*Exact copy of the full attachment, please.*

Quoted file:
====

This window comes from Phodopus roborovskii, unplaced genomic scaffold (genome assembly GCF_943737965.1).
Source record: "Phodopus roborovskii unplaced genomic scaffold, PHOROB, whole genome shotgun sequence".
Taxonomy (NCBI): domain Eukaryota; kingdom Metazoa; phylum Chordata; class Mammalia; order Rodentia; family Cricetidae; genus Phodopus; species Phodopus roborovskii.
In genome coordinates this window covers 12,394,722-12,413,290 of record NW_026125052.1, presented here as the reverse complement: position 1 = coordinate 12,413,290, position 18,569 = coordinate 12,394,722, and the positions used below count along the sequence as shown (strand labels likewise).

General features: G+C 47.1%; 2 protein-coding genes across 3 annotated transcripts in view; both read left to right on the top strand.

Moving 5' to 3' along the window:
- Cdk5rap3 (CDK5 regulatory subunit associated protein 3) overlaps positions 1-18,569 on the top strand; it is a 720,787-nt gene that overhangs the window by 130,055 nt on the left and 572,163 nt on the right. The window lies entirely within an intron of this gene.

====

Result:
This window comes from Phodopus roborovskii, unplaced genomic scaffold (genome assembly GCF_943737965.1).
Source record: "Phodopus roborovskii unplaced genomic scaffold, PHOROB, whole genome shotgun sequence".
Taxonomy (NCBI): domain Eukaryota; kingdom Metazoa; phylum Chordata; class Mammalia; order Rodentia; family Cricetidae; genus Phodopus; species Phodopus roborovskii.
In genome coordinates this window covers 12,394,722-12,413,290 of record NW_026125052.1, presented here as the reverse complement: position 1 = coordinate 12,413,290, position 18,569 = coordinate 12,394,722, and the positions used below count along the sequence as shown (strand labels likewise).

General features: G+C 47.1%; 2 protein-coding genes across 3 annotated transcripts in view; both read left to right on the top strand.

Moving 5' to 3' along the window:
- Cdk5rap3 (CDK5 regulatory subunit associated protein 3) overlaps positions 1-18,569 on the top strand; it is a 720,787-nt gene that overhangs the window by 130,055 nt on the left and 572,163 nt on the right. The window lies entirely within an intron of this gene.